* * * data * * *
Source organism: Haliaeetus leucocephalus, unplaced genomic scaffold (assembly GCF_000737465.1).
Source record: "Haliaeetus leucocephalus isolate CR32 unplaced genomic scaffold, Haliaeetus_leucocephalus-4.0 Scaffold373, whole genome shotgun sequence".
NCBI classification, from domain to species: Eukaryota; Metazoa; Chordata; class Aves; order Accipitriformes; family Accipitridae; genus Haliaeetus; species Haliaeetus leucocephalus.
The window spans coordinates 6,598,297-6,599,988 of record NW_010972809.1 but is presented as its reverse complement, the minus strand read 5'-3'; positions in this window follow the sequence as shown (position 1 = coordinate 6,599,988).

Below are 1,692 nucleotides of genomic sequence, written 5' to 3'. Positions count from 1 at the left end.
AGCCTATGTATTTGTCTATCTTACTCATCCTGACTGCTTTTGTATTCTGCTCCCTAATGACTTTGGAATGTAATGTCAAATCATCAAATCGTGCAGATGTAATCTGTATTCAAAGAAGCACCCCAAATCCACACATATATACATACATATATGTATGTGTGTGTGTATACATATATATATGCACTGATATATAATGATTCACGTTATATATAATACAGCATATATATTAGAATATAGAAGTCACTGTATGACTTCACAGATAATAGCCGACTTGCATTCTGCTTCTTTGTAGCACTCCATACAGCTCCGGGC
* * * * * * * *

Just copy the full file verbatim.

Source organism: Haliaeetus leucocephalus, unplaced genomic scaffold (assembly GCF_000737465.1).
Source record: "Haliaeetus leucocephalus isolate CR32 unplaced genomic scaffold, Haliaeetus_leucocephalus-4.0 Scaffold373, whole genome shotgun sequence".
NCBI classification, from domain to species: Eukaryota; Metazoa; Chordata; class Aves; order Accipitriformes; family Accipitridae; genus Haliaeetus; species Haliaeetus leucocephalus.
The window spans coordinates 6,598,297-6,599,988 of record NW_010972809.1 but is presented as its reverse complement, the minus strand read 5'-3'; positions in this window follow the sequence as shown (position 1 = coordinate 6,599,988).

Below are 1,692 nucleotides of genomic sequence, written 5' to 3'. Positions count from 1 at the left end.
AGCCTATGTATTTGTCTATCTTACTCATCCTGACTGCTTTTGTATTCTGCTCCCTAATGACTTTGGAATGTAATGTCAAATCATCAAATCGTGCAGATGTAATCTGTATTCAAAGAAGCACCCCAAATCCACACATATATACATACATATATGTATGTGTGTGTGTATACATATATATATGCACTGATATATAATGATTCACGTTATATATAATACAGCATATATATTAGAATATAGAAGTCACTGTATGACTTCACAGATAATAGCCGACTTGCATTCTGCTTCTTTGTAGCACTCCATACAGCTCCGGGC